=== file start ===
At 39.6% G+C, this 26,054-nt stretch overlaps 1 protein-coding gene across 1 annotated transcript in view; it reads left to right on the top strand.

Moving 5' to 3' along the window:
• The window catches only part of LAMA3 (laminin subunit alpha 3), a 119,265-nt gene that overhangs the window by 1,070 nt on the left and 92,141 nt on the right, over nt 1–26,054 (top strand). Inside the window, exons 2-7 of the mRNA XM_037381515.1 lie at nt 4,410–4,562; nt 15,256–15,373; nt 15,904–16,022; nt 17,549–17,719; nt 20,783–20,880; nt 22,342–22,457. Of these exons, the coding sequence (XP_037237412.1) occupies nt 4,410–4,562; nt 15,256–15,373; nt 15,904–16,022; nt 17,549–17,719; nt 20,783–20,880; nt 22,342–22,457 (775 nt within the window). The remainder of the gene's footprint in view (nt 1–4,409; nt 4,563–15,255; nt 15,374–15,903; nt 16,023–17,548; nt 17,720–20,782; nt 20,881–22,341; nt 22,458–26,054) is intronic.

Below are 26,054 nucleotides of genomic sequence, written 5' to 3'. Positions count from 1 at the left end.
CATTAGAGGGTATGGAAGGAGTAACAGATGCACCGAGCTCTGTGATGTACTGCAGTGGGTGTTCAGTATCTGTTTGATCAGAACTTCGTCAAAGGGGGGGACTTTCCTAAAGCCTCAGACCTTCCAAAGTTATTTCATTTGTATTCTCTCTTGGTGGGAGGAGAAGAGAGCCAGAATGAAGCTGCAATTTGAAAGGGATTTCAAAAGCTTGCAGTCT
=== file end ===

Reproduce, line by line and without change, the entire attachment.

At 39.6% G+C, this 26,054-nt stretch overlaps 1 protein-coding gene across 1 annotated transcript in view; it reads left to right on the top strand.

Moving 5' to 3' along the window:
• The window catches only part of LAMA3 (laminin subunit alpha 3), a 119,265-nt gene that overhangs the window by 1,070 nt on the left and 92,141 nt on the right, over nt 1–26,054 (top strand). Inside the window, exons 2-7 of the mRNA XM_037381515.1 lie at nt 4,410–4,562; nt 15,256–15,373; nt 15,904–16,022; nt 17,549–17,719; nt 20,783–20,880; nt 22,342–22,457. Of these exons, the coding sequence (XP_037237412.1) occupies nt 4,410–4,562; nt 15,256–15,373; nt 15,904–16,022; nt 17,549–17,719; nt 20,783–20,880; nt 22,342–22,457 (775 nt within the window). The remainder of the gene's footprint in view (nt 1–4,409; nt 4,563–15,255; nt 15,374–15,903; nt 16,023–17,548; nt 17,720–20,782; nt 20,881–22,341; nt 22,458–26,054) is intronic.

Below are 26,054 nucleotides of genomic sequence, written 5' to 3'. Positions count from 1 at the left end.
CATTAGAGGGTATGGAAGGAGTAACAGATGCACCGAGCTCTGTGATGTACTGCAGTGGGTGTTCAGTATCTGTTTGATCAGAACTTCGTCAAAGGGGGGGACTTTCCTAAAGCCTCAGACCTTCCAAAGTTATTTCATTTGTATTCTCTCTTGGTGGGAGGAGAAGAGAGCCAGAATGAAGCTGCAATTTGAAAGGGATTTCAAAAGCTTGCAGTCT